Clark Schmidt fouled, and a familiar, disapproving murmur spread through the ballpark.
Schmidt surrendered a three-run home run, and the Yankees fell behind by two runs in the top of the fourth inning.
And these days any scarcity seems debilitating.
But as the Yankees looked to begin their season comeback, Billy McKinney led the Friday night comeback.
McKinney responded with a three-run homer of his own in the bottom of the fourth, and both his bat and glove performed brilliantly in a 5–4, series-opening victory over the Royals in front of a sellout crowd of 46,242 in The Bronx.
The center fielder, who was slumping, made two remarkable catches and hit his first homer in 15 games, giving the Yankees the lead, albeit by a slight margin.
McKinney was one of three home runs for the Yankees, who hit a total of seven runs in Anaheim earlier in the week, suffering a three-game sweep.
With the win, the Yankees (51–47) snapped a four-game losing streak and woke up from their nightmare of 1–5.
The disappointing Mets will head to Yankee Stadium on Tuesday and Wednesday after two more games against the dreaded Royals (28-71).
As poorly as the Yankees have played, it is not hard to imagine a run against inferior competition at home.
It would also be easy to imagine the boom if McKinney finds a stroke again.
The center fielder was excellent when called up in early June and was hitting .320 after his 15th game.
But that was followed by a deep slump (in line with the deep slump of almost all attacks) and he finished 3 for 29 in his last 14 matches on Friday.
In the fourth inning in a quiet stadium, McKinney stepped to the plate shortly after Schmidt allowed a three-run homer to Michael Massey to give the Yankees a 1–0 lead.
With two outs, DJ LeMahieu walked and Anthony Volpe singled.
McKinney then hit Alec Marsh’s first pitch curveball over the right field wall to give the Yankees a 4–3 lead and a glimmer of hope for a weak offense.
Franchi Cordero’s second inning home run gave the Yankees a 1–0 lead.
Gleyber Torres’ 15th homer of the season in the fifth inning allowed some relief and cut the lead to 5–3.
The Yankees needed that breathing space as Tommy Kahnle hit a second home run to Massey in the eighth inning, which scored all four of the Royals’ runs.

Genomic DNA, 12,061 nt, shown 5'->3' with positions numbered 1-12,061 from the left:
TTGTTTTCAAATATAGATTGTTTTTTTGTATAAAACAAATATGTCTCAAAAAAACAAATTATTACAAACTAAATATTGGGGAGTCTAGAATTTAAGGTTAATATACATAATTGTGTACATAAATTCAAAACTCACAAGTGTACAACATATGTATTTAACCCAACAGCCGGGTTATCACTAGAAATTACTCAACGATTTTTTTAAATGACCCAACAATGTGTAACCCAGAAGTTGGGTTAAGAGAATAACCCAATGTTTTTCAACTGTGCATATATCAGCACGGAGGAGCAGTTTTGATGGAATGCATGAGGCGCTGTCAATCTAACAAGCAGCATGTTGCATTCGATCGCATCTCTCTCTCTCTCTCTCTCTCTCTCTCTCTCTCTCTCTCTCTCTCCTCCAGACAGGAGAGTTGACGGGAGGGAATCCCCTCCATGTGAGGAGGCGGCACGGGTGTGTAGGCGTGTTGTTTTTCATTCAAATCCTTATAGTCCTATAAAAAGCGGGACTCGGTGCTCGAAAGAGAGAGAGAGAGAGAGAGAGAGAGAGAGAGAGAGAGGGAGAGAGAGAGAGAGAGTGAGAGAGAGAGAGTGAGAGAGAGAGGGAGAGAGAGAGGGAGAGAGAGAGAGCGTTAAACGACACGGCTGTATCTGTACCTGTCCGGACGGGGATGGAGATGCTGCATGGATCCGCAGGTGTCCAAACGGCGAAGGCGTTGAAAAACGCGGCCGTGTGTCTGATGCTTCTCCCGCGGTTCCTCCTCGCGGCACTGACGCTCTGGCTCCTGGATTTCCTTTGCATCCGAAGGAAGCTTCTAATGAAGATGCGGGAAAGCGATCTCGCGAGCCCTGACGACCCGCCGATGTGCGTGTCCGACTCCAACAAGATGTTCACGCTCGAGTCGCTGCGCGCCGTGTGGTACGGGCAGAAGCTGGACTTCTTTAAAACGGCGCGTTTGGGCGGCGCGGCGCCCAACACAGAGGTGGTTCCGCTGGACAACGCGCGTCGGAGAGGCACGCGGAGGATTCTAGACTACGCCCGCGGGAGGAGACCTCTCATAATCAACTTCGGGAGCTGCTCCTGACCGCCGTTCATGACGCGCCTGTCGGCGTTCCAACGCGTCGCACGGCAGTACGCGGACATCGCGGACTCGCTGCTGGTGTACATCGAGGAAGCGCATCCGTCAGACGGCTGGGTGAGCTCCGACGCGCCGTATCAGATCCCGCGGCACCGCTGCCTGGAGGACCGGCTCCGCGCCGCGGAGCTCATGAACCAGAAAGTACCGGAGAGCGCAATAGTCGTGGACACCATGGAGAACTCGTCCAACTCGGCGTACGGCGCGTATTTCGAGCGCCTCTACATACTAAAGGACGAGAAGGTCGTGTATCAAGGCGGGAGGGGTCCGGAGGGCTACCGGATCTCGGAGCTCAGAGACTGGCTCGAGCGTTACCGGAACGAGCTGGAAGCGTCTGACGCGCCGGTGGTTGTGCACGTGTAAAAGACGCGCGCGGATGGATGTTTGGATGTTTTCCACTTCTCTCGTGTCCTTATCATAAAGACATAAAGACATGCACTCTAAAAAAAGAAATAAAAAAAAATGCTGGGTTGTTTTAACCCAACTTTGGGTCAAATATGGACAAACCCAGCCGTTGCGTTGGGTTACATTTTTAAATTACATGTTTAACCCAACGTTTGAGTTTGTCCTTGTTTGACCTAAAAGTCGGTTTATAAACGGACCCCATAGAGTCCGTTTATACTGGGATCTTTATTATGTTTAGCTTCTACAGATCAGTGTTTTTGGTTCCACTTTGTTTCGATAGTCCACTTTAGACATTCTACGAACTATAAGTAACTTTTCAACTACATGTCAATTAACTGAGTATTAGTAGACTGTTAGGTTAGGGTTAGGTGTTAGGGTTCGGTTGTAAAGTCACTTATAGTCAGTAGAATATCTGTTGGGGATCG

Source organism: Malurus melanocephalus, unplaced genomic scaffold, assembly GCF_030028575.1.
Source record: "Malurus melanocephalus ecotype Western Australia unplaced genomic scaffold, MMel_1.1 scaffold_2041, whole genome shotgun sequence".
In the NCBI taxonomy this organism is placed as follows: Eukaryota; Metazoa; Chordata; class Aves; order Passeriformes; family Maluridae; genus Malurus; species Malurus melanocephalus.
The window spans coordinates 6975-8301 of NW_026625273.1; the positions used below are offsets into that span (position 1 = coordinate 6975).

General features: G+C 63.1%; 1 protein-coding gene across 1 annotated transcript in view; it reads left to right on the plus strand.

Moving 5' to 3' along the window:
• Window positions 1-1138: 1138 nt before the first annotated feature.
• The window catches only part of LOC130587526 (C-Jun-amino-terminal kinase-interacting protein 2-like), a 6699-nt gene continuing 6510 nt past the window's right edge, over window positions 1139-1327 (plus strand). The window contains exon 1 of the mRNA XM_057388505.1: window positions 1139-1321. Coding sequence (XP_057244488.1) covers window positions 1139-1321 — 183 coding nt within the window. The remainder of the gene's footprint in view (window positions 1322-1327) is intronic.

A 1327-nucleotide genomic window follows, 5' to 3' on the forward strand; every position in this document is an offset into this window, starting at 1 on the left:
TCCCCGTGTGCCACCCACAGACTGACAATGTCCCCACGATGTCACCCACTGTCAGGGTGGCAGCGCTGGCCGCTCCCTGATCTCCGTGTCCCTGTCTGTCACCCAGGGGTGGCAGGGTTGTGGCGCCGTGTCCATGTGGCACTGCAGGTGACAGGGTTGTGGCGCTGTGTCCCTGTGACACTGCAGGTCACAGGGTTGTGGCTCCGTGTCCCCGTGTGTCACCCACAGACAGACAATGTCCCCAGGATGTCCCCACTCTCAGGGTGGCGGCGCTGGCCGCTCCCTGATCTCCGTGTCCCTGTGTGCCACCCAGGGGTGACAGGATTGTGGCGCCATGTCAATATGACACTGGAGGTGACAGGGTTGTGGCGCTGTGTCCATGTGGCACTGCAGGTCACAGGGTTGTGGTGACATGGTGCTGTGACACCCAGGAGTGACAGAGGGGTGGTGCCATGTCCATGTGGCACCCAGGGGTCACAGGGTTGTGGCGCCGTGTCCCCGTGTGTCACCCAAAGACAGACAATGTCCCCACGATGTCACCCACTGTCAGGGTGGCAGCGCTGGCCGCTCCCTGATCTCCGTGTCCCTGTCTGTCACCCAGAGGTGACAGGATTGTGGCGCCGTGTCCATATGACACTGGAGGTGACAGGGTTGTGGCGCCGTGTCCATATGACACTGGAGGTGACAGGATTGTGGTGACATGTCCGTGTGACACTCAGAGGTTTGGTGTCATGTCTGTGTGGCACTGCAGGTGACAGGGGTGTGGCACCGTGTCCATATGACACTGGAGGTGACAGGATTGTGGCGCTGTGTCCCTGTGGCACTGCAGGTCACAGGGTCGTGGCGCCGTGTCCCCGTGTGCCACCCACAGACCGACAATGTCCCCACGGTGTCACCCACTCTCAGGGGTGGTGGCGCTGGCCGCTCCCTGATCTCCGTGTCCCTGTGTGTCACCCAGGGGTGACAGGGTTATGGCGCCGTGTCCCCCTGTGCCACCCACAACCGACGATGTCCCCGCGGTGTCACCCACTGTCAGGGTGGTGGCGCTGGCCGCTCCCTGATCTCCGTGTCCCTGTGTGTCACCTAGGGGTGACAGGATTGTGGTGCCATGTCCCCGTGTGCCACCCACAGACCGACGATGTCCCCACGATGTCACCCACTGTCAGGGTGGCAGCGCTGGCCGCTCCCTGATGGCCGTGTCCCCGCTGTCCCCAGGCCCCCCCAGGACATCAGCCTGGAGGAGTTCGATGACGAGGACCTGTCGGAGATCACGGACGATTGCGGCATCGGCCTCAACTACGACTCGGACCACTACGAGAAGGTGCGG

Clay Holmes recorded his 12th save, but the ninth inning also provided some worrying moments.
Drew Waters singled, then stole second base with one out before Mackel Garcia grounded out. With two outs, Bobby Witts Jr. Hit a ground ball to the hole at shortstop.
Anthony Volpe backhanded the ball and threw to third – and a replay review determined that Lemahieu had timed the tag.
The Yankees held on to their lead thanks to clutch pitching and excellent fielding from McKinney.
With the Royals trailing 5–3, Waters began the seventh inning by blowing out a Wendy Peralta changeup nearly 393 feet.
McKinney followed, leaping swiftly over the wall and catching him at his peak, probably stealing a home run and at least an extra base.
This was his second tremendous catch of the game.
He also denied Kyle Isbell at least a run with a sliding catch in the left-center gap to end the third inning.
The Yankees’ defense and pitching prevented Kansas City from completing their comeback, but the Royals also helped.
Kansas City was behind by one in the fifth when Schmidt and the Yankees caught a critical break.
Isbell hit a double over the head of Anthony Rizzo and first off of Nick Prato.
Giancarlo Stanton couldn’t field it cleanly into the right-field corner, and Prato could have headed home—but he ended up on third.
Schmidt was given a second chance, stranding the runners.
He grounded out to Garcia and ejected Witt, then pumped his fists as he walked off the mound.
One inning later, the Royals put runners on the corners with two outs when Schmidt, who had given up three runs in 5 ⁄ innings, was pulled for Peralta.
The reliable lefty broke Prato’s bat on a fly out for the save.
The Yankees’ bullpen barely held the lead McKinney had built up.
With his bat and gloves, the center fielder showed a pulse, allowing the languishing club to start dreaming of a comeback in more than one game.